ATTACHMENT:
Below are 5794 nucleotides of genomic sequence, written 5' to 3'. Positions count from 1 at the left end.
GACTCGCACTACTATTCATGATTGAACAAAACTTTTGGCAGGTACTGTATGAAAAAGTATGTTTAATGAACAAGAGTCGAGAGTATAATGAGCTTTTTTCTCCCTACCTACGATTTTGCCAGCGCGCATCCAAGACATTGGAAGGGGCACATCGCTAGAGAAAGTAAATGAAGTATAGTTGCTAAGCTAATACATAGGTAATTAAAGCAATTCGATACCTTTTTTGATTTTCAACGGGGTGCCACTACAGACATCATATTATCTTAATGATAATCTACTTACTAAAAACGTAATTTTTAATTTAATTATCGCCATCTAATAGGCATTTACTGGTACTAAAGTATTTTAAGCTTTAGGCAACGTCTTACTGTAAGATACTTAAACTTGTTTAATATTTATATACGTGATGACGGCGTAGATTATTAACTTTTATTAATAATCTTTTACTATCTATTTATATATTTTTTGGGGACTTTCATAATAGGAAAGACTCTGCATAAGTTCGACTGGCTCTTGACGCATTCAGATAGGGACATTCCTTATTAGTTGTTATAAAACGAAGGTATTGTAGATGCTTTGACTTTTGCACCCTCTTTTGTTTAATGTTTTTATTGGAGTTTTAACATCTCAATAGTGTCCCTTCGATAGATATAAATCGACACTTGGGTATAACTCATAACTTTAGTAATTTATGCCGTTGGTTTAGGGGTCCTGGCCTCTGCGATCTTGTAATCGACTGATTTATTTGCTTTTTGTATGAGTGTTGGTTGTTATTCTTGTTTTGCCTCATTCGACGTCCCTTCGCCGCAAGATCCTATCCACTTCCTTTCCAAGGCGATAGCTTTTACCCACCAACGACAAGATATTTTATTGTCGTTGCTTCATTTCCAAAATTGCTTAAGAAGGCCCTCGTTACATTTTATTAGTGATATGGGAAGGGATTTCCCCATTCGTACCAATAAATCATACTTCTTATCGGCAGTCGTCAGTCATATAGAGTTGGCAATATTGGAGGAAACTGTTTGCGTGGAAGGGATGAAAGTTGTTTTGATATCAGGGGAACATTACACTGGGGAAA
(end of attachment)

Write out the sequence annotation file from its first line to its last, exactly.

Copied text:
Below are 5794 nucleotides of genomic sequence, written 5' to 3'. Positions count from 1 at the left end.
GACTCGCACTACTATTCATGATTGAACAAAACTTTTGGCAGGTACTGTATGAAAAAGTATGTTTAATGAACAAGAGTCGAGAGTATAATGAGCTTTTTTCTCCCTACCTACGATTTTGCCAGCGCGCATCCAAGACATTGGAAGGGGCACATCGCTAGAGAAAGTAAATGAAGTATAGTTGCTAAGCTAATACATAGGTAATTAAAGCAATTCGATACCTTTTTTGATTTTCAACGGGGTGCCACTACAGACATCATATTATCTTAATGATAATCTACTTACTAAAAACGTAATTTTTAATTTAATTATCGCCATCTAATAGGCATTTACTGGTACTAAAGTATTTTAAGCTTTAGGCAACGTCTTACTGTAAGATACTTAAACTTGTTTAATATTTATATACGTGATGACGGCGTAGATTATTAACTTTTATTAATAATCTTTTACTATCTATTTATATATTTTTTGGGGACTTTCATAATAGGAAAGACTCTGCATAAGTTCGACTGGCTCTTGACGCATTCAGATAGGGACATTCCTTATTAGTTGTTATAAAACGAAGGTATTGTAGATGCTTTGACTTTTGCACCCTCTTTTGTTTAATGTTTTTATTGGAGTTTTAACATCTCAATAGTGTCCCTTCGATAGATATAAATCGACACTTGGGTATAACTCATAACTTTAGTAATTTATGCCGTTGGTTTAGGGGTCCTGGCCTCTGCGATCTTGTAATCGACTGATTTATTTGCTTTTTGTATGAGTGTTGGTTGTTATTCTTGTTTTGCCTCATTCGACGTCCCTTCGCCGCAAGATCCTATCCACTTCCTTTCCAAGGCGATAGCTTTTACCCACCAACGACAAGATATTTTATTGTCGTTGCTTCATTTCCAAAATTGCTTAAGAAGGCCCTCGTTACATTTTATTAGTGATATGGGAAGGGATTTCCCCATTCGTACCAATAAATCATACTTCTTATCGGCAGTCGTCAGTCATATAGAGTTGGCAATATTGGAGGAAACTGTTTGCGTGGAAGGGATGAAAGTTGTTTTGATATCAGGGGAACATTACACTGGGGAAA